Report: Solutions To Stop Sexual Violence Against Children [npr.org]

 

By Susan Brink, NPR.org, November 19, 2019

Sexual violence against children happens everywhere: in wealthy enclaves, in slums, in suburbs, in rural villages.

Invariably, it happens in secret: in the privacy of family homes, in dark corners of schools and churches, and in murky shadows at neighborhood, community, sporting and scouting events.

It happens often, and periodically groups put out reports to call attention to the issue. "That's usually where the story stops," says Daniela Ligiero, CEO and executive director of Together for Girls, an organization that works to prevent violence against children. "But there's a lot to be done to prevent it. We want to showcase solutions."

Together for Girls, in partnership with the Oak Foundation and the Equality Institute, organizations with similar goals of preventing violence against children, examined scientific studies and sought expert opinion to compile a review of evidence. Their report, "What Works to Prevent Sexual Violence Against Children," was released Nov. 19.

Read the original, full story on NPR.org here -->

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I wasn't expecting it to also occur in our elderly public housing, but the lack of sound proofing in the walls/between floors, and the [clear, audible] voice of an eight year old girl, about 11:30 p.m.-from the apartment beneath mine, articulately asserting to her mother, her wish to not 'be touched like that', caused me some concern. Within a few days, I heard other neighbors 'gossiping' about having seen the [male]  'tenant-of-record' having grabbed the eight-year old by the buttock, outside our building, ... - -fortunately, the eight-year old, her older brother, and mother 'fled' within a few days...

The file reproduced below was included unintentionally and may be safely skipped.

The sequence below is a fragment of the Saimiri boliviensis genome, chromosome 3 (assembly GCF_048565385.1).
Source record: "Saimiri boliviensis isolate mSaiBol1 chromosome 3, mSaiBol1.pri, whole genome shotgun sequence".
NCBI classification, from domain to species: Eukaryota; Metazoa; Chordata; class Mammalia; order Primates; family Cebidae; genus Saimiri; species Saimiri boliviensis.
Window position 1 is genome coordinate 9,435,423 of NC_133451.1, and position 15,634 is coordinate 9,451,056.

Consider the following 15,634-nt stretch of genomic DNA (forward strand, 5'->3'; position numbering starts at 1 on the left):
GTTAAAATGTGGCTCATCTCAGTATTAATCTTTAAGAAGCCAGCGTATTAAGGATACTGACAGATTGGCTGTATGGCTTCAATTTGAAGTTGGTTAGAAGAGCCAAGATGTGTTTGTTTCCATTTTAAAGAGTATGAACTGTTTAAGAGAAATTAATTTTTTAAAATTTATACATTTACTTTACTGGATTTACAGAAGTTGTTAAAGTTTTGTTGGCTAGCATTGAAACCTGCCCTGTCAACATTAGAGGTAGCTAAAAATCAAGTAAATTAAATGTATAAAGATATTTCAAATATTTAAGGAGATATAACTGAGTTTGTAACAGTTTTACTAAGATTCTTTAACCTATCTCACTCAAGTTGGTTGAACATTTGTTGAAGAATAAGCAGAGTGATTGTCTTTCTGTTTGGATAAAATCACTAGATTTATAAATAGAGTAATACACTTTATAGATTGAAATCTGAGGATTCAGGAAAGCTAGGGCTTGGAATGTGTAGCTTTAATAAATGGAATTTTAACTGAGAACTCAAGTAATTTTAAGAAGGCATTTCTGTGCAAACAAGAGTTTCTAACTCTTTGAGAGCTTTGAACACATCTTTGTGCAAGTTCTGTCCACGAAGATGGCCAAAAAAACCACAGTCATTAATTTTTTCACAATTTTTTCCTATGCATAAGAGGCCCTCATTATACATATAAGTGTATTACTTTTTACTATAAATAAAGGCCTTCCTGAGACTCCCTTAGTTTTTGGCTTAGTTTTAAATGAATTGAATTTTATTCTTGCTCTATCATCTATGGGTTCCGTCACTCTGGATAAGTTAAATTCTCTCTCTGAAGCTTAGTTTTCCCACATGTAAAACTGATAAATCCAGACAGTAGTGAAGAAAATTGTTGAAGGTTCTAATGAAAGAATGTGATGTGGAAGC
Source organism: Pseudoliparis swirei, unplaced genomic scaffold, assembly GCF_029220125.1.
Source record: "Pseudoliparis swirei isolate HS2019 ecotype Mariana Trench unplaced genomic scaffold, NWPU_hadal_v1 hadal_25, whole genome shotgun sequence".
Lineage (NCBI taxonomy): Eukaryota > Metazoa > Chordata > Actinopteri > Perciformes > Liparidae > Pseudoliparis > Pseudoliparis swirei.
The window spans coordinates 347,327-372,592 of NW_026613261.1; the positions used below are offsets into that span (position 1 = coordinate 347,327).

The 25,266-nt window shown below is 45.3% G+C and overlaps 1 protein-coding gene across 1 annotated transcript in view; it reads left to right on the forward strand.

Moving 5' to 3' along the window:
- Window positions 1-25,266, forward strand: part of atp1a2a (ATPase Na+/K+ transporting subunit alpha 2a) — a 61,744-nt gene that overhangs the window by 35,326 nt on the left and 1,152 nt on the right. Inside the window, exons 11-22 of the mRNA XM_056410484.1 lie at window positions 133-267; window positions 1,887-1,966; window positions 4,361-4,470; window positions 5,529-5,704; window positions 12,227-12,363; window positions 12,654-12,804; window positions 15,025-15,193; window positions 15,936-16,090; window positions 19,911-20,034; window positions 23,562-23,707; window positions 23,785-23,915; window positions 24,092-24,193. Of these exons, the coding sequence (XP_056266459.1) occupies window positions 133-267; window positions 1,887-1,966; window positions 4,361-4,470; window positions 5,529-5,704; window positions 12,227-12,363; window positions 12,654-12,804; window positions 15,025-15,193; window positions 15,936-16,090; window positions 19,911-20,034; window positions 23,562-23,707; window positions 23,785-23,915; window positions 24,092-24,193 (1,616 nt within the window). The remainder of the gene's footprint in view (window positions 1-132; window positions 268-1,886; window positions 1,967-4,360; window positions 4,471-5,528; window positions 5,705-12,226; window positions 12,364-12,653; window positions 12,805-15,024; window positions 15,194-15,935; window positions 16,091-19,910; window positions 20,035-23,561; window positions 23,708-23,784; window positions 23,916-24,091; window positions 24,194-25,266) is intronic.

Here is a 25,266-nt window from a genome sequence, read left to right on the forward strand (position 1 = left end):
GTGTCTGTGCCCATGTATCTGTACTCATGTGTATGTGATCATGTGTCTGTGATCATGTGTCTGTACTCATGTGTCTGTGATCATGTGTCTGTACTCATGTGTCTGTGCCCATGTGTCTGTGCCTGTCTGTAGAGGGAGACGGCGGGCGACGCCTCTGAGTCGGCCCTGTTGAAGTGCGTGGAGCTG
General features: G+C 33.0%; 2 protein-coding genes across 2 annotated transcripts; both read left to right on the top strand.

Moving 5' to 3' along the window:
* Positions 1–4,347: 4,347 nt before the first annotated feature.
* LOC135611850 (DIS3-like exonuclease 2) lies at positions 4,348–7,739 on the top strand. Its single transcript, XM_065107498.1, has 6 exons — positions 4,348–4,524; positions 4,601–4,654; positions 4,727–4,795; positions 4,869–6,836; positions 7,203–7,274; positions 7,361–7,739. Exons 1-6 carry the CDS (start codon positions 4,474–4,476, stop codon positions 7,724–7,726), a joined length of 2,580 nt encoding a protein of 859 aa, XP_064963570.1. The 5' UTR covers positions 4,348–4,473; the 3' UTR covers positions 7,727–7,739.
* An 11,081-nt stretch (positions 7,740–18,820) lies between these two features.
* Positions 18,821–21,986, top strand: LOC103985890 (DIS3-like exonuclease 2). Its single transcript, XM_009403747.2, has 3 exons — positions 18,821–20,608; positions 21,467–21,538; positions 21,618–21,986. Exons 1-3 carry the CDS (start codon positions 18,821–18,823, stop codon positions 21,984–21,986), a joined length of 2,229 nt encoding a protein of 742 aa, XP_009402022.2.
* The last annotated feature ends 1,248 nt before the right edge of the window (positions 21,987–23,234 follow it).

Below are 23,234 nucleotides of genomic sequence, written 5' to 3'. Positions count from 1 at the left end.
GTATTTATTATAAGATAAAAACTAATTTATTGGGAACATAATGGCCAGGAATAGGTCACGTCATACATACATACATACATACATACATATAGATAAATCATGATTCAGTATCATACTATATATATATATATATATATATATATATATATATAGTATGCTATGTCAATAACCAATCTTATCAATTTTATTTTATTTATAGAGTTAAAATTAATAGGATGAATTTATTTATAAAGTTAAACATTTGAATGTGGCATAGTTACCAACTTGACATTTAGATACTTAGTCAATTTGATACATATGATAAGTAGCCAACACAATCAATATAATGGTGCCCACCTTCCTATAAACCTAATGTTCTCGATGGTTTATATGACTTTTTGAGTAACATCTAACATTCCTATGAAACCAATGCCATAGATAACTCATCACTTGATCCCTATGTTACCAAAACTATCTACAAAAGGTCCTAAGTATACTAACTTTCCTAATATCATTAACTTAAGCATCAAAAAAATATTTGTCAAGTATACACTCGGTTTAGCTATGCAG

This was not the first time ...  - - -in a conversation with another [now deceased] tenant who spoke to me about her mother and two older sisters having fled their 'home-of-record'-when she was only 13 years old, and her father subsequently telling her that girls didn't need to go to school after age 13 (and nobody from that school district came to inquire why she stopped attending school [in Georgia]) ... and the tenant later also mentioning [to me] that she wasn't sure if her own father was also the father of one of her children....

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